Behind the Scenes: How a Plastics Plant Has Plagued a Pennsylvania County

From incessant noise to noxious odors, the Shell plastics plant has deeply impacted the residents of a western Pennsylvania county.

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The Shell ethane cracker plant in Beaver County was fined $10 million for air quality violations in May 2023. Credit: Mark Dixon/CC BY 2.0 Deed
The Shell ethane cracker plant in Beaver County was fined $10 million for air quality violations in May 2023. Credit: Mark Dixon/CC BY 2.0 Deed

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In 2022, the oil and gas company Shell began operations at its new plastics plant in Monaca, Pennsylvania, a town in Beaver County, about 25 miles northwest of Pittsburgh.

The ethane cracker plant was set to produce millions of tons of plastic at its site along the Ohio River and promised to bring money and jobs to Beaver County, a charming area where Hallmark has filmed exterior shots to represent the idyllic towns often seen in its Christmas classics.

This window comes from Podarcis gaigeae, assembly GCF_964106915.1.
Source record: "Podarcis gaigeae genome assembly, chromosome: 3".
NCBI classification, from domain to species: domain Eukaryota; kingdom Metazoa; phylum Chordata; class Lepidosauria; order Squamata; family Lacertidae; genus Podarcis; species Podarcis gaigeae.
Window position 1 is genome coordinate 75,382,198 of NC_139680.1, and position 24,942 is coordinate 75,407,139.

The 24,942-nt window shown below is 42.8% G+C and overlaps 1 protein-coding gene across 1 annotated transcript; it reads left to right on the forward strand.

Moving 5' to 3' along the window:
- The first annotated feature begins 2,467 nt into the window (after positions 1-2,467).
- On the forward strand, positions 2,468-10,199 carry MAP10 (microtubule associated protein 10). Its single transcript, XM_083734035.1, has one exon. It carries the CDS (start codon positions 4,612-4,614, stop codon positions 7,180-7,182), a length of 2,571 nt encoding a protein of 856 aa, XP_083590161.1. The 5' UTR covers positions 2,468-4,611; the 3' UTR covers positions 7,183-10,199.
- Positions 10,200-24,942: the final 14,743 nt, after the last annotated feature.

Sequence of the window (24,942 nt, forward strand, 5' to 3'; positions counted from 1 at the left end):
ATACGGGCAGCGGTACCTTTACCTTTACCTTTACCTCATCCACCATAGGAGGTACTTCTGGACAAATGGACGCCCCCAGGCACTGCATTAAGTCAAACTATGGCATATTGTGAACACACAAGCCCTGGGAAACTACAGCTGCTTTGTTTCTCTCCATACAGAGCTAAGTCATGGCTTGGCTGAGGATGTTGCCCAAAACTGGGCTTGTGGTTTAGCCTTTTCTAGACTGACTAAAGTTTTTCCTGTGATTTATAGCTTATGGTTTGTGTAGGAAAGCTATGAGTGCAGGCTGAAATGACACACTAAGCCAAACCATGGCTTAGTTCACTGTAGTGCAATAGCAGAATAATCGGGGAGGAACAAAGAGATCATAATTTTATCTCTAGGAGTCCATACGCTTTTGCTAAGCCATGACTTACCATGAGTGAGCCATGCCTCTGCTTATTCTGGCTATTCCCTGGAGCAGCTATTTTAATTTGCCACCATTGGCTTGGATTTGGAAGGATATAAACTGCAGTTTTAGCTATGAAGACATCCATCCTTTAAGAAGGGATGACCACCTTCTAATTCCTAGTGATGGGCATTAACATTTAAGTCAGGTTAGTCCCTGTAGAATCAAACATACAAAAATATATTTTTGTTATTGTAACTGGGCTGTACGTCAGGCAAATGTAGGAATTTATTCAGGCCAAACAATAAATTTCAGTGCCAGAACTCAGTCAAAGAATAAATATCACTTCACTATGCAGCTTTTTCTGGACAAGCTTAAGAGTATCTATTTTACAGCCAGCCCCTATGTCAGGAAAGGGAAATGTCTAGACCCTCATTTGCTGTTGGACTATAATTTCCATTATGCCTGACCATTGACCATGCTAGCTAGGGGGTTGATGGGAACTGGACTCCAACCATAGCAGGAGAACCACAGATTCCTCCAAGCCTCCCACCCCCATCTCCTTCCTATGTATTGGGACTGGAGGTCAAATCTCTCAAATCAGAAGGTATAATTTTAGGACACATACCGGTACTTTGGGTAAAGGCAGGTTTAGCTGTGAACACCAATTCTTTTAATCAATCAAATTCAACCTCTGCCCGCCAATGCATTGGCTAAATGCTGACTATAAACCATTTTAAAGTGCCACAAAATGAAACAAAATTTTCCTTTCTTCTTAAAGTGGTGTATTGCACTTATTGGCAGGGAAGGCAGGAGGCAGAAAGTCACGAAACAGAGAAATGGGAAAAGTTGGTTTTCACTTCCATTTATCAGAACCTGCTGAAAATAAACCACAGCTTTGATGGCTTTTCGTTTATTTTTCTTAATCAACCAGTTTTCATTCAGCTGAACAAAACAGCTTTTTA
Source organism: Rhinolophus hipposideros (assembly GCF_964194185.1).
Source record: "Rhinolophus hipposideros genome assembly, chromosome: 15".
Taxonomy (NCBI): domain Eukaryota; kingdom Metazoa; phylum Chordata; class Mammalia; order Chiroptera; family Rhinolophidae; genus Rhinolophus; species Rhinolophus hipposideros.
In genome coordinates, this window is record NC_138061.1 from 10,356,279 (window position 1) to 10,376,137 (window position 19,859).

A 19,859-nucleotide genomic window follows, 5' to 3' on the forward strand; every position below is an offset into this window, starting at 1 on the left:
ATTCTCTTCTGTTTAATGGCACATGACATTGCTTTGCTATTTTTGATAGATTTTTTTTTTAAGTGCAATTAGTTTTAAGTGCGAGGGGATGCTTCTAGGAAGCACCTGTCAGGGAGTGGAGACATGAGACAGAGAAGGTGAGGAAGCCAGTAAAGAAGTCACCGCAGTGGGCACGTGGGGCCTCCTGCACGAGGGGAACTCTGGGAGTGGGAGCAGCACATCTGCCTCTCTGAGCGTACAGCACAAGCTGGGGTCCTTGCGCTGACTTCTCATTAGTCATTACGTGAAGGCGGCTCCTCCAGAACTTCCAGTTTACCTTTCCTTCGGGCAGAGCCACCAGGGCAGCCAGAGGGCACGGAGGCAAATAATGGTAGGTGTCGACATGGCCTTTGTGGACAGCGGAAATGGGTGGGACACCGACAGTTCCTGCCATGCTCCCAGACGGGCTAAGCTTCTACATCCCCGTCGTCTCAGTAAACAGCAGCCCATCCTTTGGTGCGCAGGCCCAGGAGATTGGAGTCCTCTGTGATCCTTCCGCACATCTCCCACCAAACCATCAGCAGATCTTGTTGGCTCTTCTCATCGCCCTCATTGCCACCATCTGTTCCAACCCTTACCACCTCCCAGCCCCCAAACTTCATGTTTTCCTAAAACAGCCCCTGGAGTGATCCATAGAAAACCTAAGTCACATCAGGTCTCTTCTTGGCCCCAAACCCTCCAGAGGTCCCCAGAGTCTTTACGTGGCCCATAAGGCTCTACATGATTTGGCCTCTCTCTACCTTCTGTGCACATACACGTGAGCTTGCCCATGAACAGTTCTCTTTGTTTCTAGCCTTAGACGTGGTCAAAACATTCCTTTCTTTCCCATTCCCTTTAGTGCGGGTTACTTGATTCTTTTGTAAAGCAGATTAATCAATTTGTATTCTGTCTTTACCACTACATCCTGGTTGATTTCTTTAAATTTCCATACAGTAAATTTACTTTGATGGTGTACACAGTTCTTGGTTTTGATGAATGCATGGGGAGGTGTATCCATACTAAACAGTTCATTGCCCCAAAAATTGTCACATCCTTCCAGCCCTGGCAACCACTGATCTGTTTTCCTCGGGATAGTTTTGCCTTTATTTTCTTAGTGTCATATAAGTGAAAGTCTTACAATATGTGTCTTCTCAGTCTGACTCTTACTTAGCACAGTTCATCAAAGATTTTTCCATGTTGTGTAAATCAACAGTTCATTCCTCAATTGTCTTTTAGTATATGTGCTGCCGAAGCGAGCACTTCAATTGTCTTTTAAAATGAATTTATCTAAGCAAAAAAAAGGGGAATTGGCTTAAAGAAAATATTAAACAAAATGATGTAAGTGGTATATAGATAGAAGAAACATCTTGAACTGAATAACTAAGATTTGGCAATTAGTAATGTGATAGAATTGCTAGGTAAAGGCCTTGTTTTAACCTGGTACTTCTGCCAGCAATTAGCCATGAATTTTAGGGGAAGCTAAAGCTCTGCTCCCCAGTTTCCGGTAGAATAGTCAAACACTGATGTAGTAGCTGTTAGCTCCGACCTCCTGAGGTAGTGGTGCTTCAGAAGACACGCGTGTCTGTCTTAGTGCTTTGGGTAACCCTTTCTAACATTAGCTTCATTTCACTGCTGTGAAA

But plastic isn’t the only thing this facility produces: Over the past few years, noxious chemicals, incessant noise and flashing lights in the middle of the night have plagued residents. 

Advocacy groups and locals have filed lawsuits against Shell over these disruptions, and some decided to flee the county altogether. Researchers fear the long-term climate, health and environmental impacts of the petrochemical facility, which emits methane and millions of tons of carbon dioxide each year. 

My colleague Kiley Bense (yes, we are both named Kiley, and we are both from Pennsylvania) has reported extensively on this issue; she visited and reported on the plant when it was still being built in 2022. Recently, Kiley checked in with some of the people in Beaver County about their experiences with the plant, which you can read about in a piece she published earlier this week. I asked Kiley to tell me more about how she has followed this story and what she learned while reporting. 

How did you learn about this situation?

In 2022, I visited the Shell plant while it was still under construction. On a sweltering spring day, I stood on an overlook near a new townhouse development and a cancer healthcare center to get a better view of the Shell site, which covers hundreds of acres along the Ohio River. Back then, most people living near the plant were not worried about what would happen once the facility began operations.